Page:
Run Programs Automatically Using Windows Task Scheduler
PCs are marvelous tools, aren’t they? They can do so much for us, but they’re hardly the user-friendly home computers promised in science-fiction, which can follow any voice command and perform self-maintenance. It would be nice, at least, if your PC could at least do some things on its own. How about automatic weekly disk defragmentation or disk cleanup?
Here’s how to use Windows’ Task Scheduler to run desired programs automatically at preset time.
An overview of Task Scheduler is in order. Open it from Start Menu > Programs > Accessories > System Tools > Scheduled Tasks. Double-click “Add Scheduled Task” to open the Wizard.
Your first step is to select the program to be run on a schedule. For this example, we’ll schedule one of MakeUseOf’s favorite Windows programs, CCleaner, to perform automatic system cleanup. Download it here.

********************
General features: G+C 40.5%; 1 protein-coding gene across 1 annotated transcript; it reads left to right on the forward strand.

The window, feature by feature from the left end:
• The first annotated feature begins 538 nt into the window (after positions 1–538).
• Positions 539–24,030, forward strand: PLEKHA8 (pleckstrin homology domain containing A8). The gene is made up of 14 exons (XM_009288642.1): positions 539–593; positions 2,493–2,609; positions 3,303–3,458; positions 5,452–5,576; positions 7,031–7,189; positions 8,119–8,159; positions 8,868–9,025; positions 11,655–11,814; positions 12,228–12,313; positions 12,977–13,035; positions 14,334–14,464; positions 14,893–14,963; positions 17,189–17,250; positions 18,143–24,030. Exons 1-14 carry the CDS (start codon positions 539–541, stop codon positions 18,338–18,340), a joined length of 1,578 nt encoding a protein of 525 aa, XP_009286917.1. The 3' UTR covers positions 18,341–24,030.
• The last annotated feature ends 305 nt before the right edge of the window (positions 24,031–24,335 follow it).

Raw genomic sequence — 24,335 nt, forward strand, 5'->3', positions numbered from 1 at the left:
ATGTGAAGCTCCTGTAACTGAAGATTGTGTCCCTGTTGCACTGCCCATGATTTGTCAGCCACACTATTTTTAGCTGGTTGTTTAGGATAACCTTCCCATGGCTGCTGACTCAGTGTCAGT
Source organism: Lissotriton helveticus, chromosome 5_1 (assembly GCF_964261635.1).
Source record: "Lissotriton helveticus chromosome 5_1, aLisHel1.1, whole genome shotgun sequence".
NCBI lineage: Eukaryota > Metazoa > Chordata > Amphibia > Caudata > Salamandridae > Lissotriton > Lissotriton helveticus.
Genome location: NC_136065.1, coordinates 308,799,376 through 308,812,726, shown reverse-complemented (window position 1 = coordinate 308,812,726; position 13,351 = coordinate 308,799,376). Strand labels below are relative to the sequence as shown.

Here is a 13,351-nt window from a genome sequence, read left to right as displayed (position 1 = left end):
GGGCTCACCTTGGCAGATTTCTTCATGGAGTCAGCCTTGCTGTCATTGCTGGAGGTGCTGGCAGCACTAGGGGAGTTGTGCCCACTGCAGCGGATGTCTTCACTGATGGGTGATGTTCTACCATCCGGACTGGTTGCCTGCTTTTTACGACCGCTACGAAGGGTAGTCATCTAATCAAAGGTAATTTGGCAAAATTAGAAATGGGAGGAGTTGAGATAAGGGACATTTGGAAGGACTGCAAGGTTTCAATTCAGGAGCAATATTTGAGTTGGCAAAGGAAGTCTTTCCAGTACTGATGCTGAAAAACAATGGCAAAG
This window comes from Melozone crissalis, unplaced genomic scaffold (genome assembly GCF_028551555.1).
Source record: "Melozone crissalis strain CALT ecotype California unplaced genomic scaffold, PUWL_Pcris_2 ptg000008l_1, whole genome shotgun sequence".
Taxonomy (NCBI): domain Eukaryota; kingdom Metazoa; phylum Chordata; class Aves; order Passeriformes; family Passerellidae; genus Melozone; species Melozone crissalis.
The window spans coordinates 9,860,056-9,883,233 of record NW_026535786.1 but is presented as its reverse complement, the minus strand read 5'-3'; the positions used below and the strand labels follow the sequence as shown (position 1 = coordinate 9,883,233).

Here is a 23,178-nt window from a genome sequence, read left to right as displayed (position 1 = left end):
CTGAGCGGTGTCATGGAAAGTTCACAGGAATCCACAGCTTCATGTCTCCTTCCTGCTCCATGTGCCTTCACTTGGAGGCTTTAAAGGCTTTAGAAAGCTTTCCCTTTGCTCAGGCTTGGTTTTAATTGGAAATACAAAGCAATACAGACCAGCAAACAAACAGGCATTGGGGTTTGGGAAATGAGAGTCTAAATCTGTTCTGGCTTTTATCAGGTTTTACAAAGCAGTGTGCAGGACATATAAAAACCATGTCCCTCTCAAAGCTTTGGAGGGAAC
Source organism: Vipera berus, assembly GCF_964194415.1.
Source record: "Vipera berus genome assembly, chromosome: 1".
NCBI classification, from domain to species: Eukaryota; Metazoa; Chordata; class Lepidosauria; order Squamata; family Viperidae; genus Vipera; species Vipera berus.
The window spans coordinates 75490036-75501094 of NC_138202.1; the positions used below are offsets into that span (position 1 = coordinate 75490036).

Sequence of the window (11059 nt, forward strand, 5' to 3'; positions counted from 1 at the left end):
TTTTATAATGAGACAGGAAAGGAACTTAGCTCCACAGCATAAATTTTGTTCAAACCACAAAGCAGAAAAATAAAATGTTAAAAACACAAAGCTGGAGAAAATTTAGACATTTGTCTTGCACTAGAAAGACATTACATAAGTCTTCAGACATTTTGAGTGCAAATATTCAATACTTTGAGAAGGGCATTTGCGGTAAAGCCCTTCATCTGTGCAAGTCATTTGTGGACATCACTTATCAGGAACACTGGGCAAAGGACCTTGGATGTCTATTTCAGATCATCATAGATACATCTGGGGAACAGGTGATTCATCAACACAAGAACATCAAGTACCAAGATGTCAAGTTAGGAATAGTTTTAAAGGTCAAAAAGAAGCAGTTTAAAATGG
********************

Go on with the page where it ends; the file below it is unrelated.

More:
You’ll next choose the day and time when to run the program. For a disk-cleanup tool such as this, running daily or weekly should be just fine. I’m scheduling CCleaner to run at 6:17 PM every day.
Next, name and provide the password for the Windows user account which will run the program. At the next step, select the checkbox to open the task’s advanced properties.
Now, looking at how this task is set up, not much is going to happen on schedule, except that CCleaner opens. To get CCleaner to do its thing, we’ll need to add some command-line arguments, or “switches”, to the Run line. Depending on which program you’re wishing to automate, this is where things start to get different. To find out what switches exist, if any, you may check the program’s documentation and help files, or just Google it.
For CCleaner, adding “/AUTO” to the Run line will have the program perform a disk cleanup silently and in the background, then close when done. Let’s go back to the task properties, where I’ve added the switch to the Run command.
After hitting OK, CCleaner will run on your specified schedule.
There are other solutions to run programs automatically on a specified schedule or in response to a system event. What are your own favorites? Give us some ideas in the comments.